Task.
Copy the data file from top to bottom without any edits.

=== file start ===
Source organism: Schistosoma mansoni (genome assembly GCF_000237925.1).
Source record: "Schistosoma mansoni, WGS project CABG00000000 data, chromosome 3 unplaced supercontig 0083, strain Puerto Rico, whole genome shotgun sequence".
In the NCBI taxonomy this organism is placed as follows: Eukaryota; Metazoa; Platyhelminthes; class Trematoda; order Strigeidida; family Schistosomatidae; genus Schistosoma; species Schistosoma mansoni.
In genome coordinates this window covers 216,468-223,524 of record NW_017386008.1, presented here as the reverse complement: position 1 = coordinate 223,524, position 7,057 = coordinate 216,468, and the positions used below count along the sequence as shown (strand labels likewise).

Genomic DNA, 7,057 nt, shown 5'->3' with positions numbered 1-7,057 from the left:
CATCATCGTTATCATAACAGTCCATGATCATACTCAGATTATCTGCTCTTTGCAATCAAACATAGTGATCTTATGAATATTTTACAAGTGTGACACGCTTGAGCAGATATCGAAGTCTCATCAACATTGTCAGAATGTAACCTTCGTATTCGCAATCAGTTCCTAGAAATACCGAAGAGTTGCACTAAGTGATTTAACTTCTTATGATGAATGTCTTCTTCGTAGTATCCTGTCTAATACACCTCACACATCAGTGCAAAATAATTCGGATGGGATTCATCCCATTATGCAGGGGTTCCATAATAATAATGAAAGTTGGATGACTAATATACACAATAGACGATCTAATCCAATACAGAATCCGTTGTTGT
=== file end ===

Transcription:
Source organism: Schistosoma mansoni (genome assembly GCF_000237925.1).
Source record: "Schistosoma mansoni, WGS project CABG00000000 data, chromosome 3 unplaced supercontig 0083, strain Puerto Rico, whole genome shotgun sequence".
In the NCBI taxonomy this organism is placed as follows: Eukaryota; Metazoa; Platyhelminthes; class Trematoda; order Strigeidida; family Schistosomatidae; genus Schistosoma; species Schistosoma mansoni.
In genome coordinates this window covers 216,468-223,524 of record NW_017386008.1, presented here as the reverse complement: position 1 = coordinate 223,524, position 7,057 = coordinate 216,468, and the positions used below count along the sequence as shown (strand labels likewise).

Genomic DNA, 7,057 nt, shown 5'->3' with positions numbered 1-7,057 from the left:
CATCATCGTTATCATAACAGTCCATGATCATACTCAGATTATCTGCTCTTTGCAATCAAACATAGTGATCTTATGAATATTTTACAAGTGTGACACGCTTGAGCAGATATCGAAGTCTCATCAACATTGTCAGAATGTAACCTTCGTATTCGCAATCAGTTCCTAGAAATACCGAAGAGTTGCACTAAGTGATTTAACTTCTTATGATGAATGTCTTCTTCGTAGTATCCTGTCTAATACACCTCACACATCAGTGCAAAATAATTCGGATGGGATTCATCCCATTATGCAGGGGTTCCATAATAATAATGAAAGTTGGATGACTAATATACACAATAGACGATCTAATCCAATACAGAATCCGTTGTTGT